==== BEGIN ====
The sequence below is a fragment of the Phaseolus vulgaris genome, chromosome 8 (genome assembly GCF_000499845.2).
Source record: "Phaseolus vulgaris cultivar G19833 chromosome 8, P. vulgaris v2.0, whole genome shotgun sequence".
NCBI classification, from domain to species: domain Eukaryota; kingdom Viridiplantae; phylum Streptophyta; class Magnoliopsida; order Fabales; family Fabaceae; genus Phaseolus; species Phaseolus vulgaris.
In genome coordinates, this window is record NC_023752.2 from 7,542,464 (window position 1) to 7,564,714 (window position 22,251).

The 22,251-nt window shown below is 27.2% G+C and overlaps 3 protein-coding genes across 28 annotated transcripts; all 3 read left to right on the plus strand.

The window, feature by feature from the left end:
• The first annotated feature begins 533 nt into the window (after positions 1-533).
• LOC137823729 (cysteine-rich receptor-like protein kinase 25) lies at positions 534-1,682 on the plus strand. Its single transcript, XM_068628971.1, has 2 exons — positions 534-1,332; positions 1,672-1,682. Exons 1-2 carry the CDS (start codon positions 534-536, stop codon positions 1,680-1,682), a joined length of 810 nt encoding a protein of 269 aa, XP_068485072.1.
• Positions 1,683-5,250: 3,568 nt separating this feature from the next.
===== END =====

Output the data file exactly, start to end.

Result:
The sequence below is a fragment of the Phaseolus vulgaris genome, chromosome 8 (genome assembly GCF_000499845.2).
Source record: "Phaseolus vulgaris cultivar G19833 chromosome 8, P. vulgaris v2.0, whole genome shotgun sequence".
NCBI classification, from domain to species: domain Eukaryota; kingdom Viridiplantae; phylum Streptophyta; class Magnoliopsida; order Fabales; family Fabaceae; genus Phaseolus; species Phaseolus vulgaris.
In genome coordinates, this window is record NC_023752.2 from 7,542,464 (window position 1) to 7,564,714 (window position 22,251).

The 22,251-nt window shown below is 27.2% G+C and overlaps 3 protein-coding genes across 28 annotated transcripts; all 3 read left to right on the plus strand.

The window, feature by feature from the left end:
• The first annotated feature begins 533 nt into the window (after positions 1-533).
• LOC137823729 (cysteine-rich receptor-like protein kinase 25) lies at positions 534-1,682 on the plus strand. Its single transcript, XM_068628971.1, has 2 exons — positions 534-1,332; positions 1,672-1,682. Exons 1-2 carry the CDS (start codon positions 534-536, stop codon positions 1,680-1,682), a joined length of 810 nt encoding a protein of 269 aa, XP_068485072.1.
• Positions 1,683-5,250: 3,568 nt separating this feature from the next.